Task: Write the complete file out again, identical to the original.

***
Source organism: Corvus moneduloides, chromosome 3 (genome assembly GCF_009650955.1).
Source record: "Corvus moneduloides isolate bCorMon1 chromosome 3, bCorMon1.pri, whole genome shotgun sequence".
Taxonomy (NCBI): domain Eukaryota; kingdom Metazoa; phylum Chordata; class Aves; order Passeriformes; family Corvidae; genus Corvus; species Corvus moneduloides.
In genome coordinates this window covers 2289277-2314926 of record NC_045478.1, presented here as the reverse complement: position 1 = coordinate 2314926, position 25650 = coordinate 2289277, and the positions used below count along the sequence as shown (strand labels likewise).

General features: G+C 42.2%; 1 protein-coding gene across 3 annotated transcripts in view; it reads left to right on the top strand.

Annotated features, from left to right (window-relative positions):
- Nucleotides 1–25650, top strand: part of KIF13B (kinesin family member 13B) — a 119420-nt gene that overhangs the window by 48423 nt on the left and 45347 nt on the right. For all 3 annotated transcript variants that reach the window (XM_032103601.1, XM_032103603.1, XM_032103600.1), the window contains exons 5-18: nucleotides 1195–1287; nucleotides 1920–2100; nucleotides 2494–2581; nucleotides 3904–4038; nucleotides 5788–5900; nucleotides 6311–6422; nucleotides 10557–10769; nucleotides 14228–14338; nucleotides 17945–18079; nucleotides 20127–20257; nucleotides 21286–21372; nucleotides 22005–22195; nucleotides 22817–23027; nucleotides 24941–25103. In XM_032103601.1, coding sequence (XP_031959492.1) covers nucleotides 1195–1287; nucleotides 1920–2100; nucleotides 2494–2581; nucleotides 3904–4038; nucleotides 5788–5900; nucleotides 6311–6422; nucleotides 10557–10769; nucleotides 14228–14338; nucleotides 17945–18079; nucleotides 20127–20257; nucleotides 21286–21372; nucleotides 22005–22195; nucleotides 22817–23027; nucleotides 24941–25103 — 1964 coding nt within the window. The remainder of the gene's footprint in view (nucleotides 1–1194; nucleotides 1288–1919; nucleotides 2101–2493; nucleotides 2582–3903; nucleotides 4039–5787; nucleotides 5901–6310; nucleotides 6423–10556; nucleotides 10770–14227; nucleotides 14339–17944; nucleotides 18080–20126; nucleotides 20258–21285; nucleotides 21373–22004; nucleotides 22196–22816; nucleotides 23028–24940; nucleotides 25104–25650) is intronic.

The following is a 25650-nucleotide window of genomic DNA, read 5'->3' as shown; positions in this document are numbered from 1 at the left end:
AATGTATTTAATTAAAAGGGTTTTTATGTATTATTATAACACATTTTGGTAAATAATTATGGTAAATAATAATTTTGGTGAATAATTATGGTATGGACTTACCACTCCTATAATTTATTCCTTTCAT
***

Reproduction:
Source organism: Corvus moneduloides, chromosome 3 (genome assembly GCF_009650955.1).
Source record: "Corvus moneduloides isolate bCorMon1 chromosome 3, bCorMon1.pri, whole genome shotgun sequence".
Taxonomy (NCBI): domain Eukaryota; kingdom Metazoa; phylum Chordata; class Aves; order Passeriformes; family Corvidae; genus Corvus; species Corvus moneduloides.
In genome coordinates this window covers 2289277-2314926 of record NC_045478.1, presented here as the reverse complement: position 1 = coordinate 2314926, position 25650 = coordinate 2289277, and the positions used below count along the sequence as shown (strand labels likewise).

General features: G+C 42.2%; 1 protein-coding gene across 3 annotated transcripts in view; it reads left to right on the top strand.

Annotated features, from left to right (window-relative positions):
- Nucleotides 1–25650, top strand: part of KIF13B (kinesin family member 13B) — a 119420-nt gene that overhangs the window by 48423 nt on the left and 45347 nt on the right. For all 3 annotated transcript variants that reach the window (XM_032103601.1, XM_032103603.1, XM_032103600.1), the window contains exons 5-18: nucleotides 1195–1287; nucleotides 1920–2100; nucleotides 2494–2581; nucleotides 3904–4038; nucleotides 5788–5900; nucleotides 6311–6422; nucleotides 10557–10769; nucleotides 14228–14338; nucleotides 17945–18079; nucleotides 20127–20257; nucleotides 21286–21372; nucleotides 22005–22195; nucleotides 22817–23027; nucleotides 24941–25103. In XM_032103601.1, coding sequence (XP_031959492.1) covers nucleotides 1195–1287; nucleotides 1920–2100; nucleotides 2494–2581; nucleotides 3904–4038; nucleotides 5788–5900; nucleotides 6311–6422; nucleotides 10557–10769; nucleotides 14228–14338; nucleotides 17945–18079; nucleotides 20127–20257; nucleotides 21286–21372; nucleotides 22005–22195; nucleotides 22817–23027; nucleotides 24941–25103 — 1964 coding nt within the window. The remainder of the gene's footprint in view (nucleotides 1–1194; nucleotides 1288–1919; nucleotides 2101–2493; nucleotides 2582–3903; nucleotides 4039–5787; nucleotides 5901–6310; nucleotides 6423–10556; nucleotides 10770–14227; nucleotides 14339–17944; nucleotides 18080–20126; nucleotides 20258–21285; nucleotides 21373–22004; nucleotides 22196–22816; nucleotides 23028–24940; nucleotides 25104–25650) is intronic.

The following is a 25650-nucleotide window of genomic DNA, read 5'->3' as shown; positions in this document are numbered from 1 at the left end:
AATGTATTTAATTAAAAGGGTTTTTATGTATTATTATAACACATTTTGGTAAATAATTATGGTAAATAATAATTTTGGTGAATAATTATGGTATGGACTTACCACTCCTATAATTTATTCCTTTCAT